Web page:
Recently, the Biden administration floated an idea that if WTI fell to $80 per barrel or less, the SPR would buy oil to refill it.  We still harbor doubts that oil will ever be purchased by this administration, but this recent “trial balloon” is intriguing.  If this idea becomes policy, it will confirm that the SPR has become a buffer stock and the government is comfortable with an $80 per barrel oil price.  That is probably a high enough price to maintain current output, but if prices remain steady, the inflationary impact (inflation is a rate of change concept) would diminish over time.  In theory, the $80 per barrel becomes a floor, and it is unclear what price would trigger selling (the ceiling price), although one could imagine that a round number like $100 per barrel would be reasonable.  There remain numerous uncertainties about this concept, but we will continue to monitor developments.

Here’s the key point to all this:  from the late 1970s until recently, there was great faith placed on markets to solve problems.  Government intervention into the economy was normalized during the Great Depression and WWII but the inflation of the 1970s undermined the idea that the government could manage the economy.  The infamous gas lines of the 1970s occurred, in part, due to price caps on product.  When it became unprofitable to refine gasoline at the cap price, shortages developed.  Markets do work, but they are focused on efficiency, not equality.  In other words, high gasoline prices did increase available supply and eased demand, but the burden of the policy fell more heavily on lower income households.  The government using the SPR as a buffer stock could suggest a return to the pre-Reagan/Thatcher era.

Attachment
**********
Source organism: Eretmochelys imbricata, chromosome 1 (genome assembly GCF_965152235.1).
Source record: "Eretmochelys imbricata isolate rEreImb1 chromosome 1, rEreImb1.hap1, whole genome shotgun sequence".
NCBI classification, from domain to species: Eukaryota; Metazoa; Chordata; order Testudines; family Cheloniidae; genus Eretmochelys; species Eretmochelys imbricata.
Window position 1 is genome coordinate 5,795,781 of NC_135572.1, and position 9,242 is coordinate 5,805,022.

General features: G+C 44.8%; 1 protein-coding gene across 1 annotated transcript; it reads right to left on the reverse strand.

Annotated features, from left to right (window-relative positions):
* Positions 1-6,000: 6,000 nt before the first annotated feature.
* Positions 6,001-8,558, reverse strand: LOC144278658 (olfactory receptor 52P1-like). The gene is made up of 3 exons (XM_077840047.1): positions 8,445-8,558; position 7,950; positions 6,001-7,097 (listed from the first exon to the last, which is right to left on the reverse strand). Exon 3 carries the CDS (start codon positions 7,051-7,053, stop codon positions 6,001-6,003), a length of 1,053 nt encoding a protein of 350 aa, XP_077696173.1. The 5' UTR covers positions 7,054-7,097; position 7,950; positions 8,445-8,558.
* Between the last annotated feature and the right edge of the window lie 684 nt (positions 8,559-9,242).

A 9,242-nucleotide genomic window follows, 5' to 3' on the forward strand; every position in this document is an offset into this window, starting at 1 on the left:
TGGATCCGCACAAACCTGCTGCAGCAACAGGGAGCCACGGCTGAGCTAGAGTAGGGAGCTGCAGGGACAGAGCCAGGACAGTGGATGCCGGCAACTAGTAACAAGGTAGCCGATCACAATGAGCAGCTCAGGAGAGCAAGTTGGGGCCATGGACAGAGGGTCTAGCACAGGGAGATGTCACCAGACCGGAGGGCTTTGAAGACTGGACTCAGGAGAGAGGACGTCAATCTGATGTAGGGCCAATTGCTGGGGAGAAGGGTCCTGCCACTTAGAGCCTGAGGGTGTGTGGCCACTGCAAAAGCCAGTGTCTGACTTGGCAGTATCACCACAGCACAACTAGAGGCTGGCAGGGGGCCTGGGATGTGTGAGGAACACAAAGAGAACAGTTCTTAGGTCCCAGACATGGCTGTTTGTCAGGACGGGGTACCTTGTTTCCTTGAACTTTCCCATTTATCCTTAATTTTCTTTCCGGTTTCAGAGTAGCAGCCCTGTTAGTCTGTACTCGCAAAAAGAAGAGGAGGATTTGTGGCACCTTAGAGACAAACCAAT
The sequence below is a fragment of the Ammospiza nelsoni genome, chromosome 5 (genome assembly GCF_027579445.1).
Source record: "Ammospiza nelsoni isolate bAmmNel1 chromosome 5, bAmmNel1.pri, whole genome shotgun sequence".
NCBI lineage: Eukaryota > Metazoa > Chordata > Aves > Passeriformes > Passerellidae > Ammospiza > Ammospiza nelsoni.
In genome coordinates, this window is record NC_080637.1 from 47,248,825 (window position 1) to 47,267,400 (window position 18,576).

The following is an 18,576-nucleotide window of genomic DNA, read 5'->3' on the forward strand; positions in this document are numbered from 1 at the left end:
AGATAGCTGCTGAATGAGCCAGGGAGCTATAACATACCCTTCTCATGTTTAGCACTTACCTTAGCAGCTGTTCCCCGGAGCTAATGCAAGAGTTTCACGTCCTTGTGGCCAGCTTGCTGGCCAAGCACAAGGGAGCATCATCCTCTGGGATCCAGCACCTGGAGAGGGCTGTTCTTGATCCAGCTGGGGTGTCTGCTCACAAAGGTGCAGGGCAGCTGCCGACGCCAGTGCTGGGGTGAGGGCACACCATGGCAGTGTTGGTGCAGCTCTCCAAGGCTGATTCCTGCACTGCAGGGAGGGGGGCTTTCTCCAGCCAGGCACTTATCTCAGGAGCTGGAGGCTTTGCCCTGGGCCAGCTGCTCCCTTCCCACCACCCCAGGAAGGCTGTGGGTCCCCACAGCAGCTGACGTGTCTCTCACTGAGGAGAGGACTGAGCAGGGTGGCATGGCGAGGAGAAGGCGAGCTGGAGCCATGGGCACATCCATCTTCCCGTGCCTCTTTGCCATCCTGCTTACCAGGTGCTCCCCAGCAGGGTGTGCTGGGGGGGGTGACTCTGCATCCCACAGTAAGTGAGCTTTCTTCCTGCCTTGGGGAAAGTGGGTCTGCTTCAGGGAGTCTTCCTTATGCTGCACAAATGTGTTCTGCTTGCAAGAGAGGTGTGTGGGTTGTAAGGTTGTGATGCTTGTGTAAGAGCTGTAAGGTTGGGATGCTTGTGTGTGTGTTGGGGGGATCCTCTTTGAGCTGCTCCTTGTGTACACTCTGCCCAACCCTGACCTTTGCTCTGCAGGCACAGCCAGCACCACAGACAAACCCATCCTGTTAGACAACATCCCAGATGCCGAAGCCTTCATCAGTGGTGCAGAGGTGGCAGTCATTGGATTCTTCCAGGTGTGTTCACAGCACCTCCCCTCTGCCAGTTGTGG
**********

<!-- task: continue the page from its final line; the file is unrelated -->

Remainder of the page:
Market News:

  • We want to issue a correction to last week’s report; we implied that the permitting element of the Inflation Reduction Act had already been passed. It was not.  This part was peeled from the bill to be passed separately.  Talks on permitting are currently underway.
  • The government has accepted about $190 million of bids for offshore oil development.
  • The G-7 price cap idea remains untested, but the IEA notes that when the EU implements its embargo next February, Russian oil demand will fall by 1.9 mbpd.
  • As winter approaches, U.S. oil producers warn they will not be able to meet shortfalls as demand rises. Surging LNG exports are pushing U.S. electricity prices higher.
  • For reference, this site updates EU natural gas storage.